Stories of Justice: If you are the ‘other’ in Turkey, you should know that you carry death in your pocket
Journalist Nedim Turfent shares his thoughts in justice in Turkey: As one of the “others,” I ask for a “justice for others.” Do you have it, or should I wait for the afterlife?
03 Jul 19
Nedim Türfent has been under detention for more than 18 months.

Dicle News Agency reporter Nedim Türfent was sentenced to 8 years and 9 months by a Turkish court. © Mezopotamya Agency

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They say that people get a smile on their face when justice is served. Justice in Turkey also makes people smile – sometimes, even when it is not served. What a mysterious success! The person who passes those verdicts could even be nominated for the Nobel prize as a master of black humor if only one forgot that the sentences were products of justice. I think there isn’t a single country on earth with a judicial system that pleases everybody. Something like that is only possible in the afterlife for believers. A judicial system that pleases the majority might be labeled “not bad,” even if one can’t call it “good.” But if this is the case, then should we wait for kingdom come to get justice? Don’t you think that might be a little too late? Justice delayed is justice denied, isn’t it? I can hear the people of my country responding with “better late than never.” But why have late justice when you can have it early?

Justice in Turkey has been lame for a long time because it has been sabotaging itself. However good the laws are, those that mete out justice have either been bad of their own accord, or they have had to be bad out of their own interest.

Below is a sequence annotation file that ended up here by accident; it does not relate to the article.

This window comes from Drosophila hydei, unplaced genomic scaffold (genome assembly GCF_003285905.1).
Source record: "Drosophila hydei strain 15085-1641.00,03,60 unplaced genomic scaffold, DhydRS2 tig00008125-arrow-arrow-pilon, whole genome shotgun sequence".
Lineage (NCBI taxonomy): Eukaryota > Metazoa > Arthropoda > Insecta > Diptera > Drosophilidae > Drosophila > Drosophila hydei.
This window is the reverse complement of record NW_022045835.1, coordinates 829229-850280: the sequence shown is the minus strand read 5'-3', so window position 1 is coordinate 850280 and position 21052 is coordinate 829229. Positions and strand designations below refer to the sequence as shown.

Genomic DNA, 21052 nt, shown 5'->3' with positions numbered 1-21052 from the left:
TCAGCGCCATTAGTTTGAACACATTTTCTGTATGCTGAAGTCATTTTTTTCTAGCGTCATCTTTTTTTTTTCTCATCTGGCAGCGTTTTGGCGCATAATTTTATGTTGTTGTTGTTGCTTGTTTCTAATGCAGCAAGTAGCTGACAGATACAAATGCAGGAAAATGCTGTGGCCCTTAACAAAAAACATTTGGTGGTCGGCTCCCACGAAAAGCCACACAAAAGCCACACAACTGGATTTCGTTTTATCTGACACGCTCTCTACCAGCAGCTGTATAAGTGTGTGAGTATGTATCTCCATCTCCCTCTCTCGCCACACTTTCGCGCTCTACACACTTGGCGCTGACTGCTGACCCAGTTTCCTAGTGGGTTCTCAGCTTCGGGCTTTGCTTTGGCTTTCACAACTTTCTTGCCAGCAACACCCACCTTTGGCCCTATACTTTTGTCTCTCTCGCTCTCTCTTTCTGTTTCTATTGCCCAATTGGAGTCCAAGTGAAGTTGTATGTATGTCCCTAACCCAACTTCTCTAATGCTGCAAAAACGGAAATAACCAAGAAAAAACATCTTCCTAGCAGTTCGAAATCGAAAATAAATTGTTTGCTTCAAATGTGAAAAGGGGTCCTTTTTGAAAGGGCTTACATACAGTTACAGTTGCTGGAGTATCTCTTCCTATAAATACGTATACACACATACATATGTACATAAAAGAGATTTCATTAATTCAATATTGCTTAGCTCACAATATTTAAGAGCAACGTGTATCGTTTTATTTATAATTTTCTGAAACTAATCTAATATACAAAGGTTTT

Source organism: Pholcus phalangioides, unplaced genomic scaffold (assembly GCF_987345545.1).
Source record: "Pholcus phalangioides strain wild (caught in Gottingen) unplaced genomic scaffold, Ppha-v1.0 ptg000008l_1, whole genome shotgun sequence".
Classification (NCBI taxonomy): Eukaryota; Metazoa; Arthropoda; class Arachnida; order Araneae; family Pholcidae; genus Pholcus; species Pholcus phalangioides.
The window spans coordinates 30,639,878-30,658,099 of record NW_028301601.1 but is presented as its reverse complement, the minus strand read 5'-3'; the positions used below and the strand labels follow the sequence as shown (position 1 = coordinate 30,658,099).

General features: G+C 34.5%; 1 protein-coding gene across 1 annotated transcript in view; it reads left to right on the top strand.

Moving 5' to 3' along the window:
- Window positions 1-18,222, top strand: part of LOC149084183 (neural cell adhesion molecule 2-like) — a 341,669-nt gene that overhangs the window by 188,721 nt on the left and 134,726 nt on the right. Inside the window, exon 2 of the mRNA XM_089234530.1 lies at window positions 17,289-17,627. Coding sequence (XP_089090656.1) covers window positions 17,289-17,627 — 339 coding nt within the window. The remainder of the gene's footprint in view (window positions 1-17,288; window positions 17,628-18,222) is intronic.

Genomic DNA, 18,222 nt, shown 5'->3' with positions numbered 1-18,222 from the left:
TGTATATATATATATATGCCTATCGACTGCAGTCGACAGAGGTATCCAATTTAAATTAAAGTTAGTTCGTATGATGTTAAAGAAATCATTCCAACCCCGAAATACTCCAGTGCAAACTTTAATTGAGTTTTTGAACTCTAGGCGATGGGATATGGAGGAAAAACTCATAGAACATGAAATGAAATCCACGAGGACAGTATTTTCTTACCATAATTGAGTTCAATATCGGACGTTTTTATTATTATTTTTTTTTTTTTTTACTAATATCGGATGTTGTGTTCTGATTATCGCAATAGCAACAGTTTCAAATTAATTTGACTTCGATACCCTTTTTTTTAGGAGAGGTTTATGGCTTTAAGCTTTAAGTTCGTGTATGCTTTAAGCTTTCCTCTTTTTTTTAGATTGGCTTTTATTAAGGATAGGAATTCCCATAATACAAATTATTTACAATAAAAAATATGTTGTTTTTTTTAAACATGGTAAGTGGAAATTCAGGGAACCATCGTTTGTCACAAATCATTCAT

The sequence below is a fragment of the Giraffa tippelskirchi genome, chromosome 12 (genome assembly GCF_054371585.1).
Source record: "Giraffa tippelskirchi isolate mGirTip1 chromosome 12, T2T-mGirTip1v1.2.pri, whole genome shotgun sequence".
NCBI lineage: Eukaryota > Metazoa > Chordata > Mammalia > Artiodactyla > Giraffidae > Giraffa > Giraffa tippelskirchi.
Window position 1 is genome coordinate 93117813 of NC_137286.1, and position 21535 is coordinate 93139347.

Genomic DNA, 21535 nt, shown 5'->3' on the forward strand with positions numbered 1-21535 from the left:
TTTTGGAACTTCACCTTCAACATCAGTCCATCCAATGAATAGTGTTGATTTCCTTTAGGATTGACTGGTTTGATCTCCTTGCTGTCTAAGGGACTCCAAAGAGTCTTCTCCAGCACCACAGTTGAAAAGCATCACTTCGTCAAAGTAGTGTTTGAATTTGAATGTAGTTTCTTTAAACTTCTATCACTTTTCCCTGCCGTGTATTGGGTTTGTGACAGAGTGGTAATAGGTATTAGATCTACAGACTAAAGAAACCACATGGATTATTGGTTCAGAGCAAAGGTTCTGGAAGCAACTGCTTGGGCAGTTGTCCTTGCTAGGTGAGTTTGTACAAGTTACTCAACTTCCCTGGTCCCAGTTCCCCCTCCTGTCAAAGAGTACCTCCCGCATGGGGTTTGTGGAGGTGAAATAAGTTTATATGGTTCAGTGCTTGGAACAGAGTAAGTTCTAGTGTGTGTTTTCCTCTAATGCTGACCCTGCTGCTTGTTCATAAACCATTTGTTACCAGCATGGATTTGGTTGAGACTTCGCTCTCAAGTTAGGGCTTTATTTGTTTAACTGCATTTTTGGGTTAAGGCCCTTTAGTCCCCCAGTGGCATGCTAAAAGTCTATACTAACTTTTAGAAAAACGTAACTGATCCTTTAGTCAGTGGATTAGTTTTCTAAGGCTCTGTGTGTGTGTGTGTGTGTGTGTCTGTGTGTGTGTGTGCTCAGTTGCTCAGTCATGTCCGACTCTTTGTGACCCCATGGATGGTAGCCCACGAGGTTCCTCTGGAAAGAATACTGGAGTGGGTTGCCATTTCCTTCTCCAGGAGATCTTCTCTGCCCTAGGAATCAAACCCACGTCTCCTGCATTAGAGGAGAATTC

The latter is the case for most of them. The main reason for verdicts that would make even the best black comedy masters envious is that those that implement justice are under the guidance of the government, meaning they have to act according to orders from on high. What counts for today’s zeitgeist is not that justice is served but the threat of a judicial stick coming crashing down on your head if you contradict the spirit of the time. It’s not the law, but the rules of the government, that are in force. You can see it looking at how the “good boys” of today are acquitted one by one. This is what the zeitgeist requires.

This country is home to a judge who accepted a prosecutor’s request to tap a number of telephones, including his own. When the incident was revealed, he said he could not read properly at the time since he did not have his glasses on him and signed the verdict without fully understanding the request. Let’s take a brief look at some unique ideas of justice in Turkey, which would actually fit better in a work of fictional humor than a courtroom. But this is the real world, and these sentences have all affected the lives of people by violating their right to freedom.

A suspect who was accused of chanting slogans in a crowd was sentenced for conducting terrorism propaganda. So far, so good. But what if that person is deaf and mute? If you live in Turkey, you have to avoid crowds as much as you can, for your own sake. Otherwise, you might get a headache, or even a migraine, from the authorities for reasons like failing to walk away from crowds, looking at people who are dancing a political halay, whistling or keeping the rhythm to the music. I’m telling you…

Speaking about health issues, you should mind your hands, washing them frequently. This is naturally important for hygiene, but it is also important for avoiding particular illnesses and saving you from being detained as a suspect. Please, don’t ask how. One civil servant, who was returning from a cadastral field trip, was detained and later sued for throwing stones at police because his hands were dirty. We cannot know for certain if not washing his hands had pathological consequences, but it obviously resulted in psychological trauma.

Don’t get excited, and never run. Be like a koala; never be in a rush. Move gently and slowly. Otherwise, police who arrive to intervene against an incident may check by hand and notice that your heart is beating fast, leading them to detain and sue you for being involved in an incident and escaping from police. This is part of the reason Turkey is not particularly successful in track and field.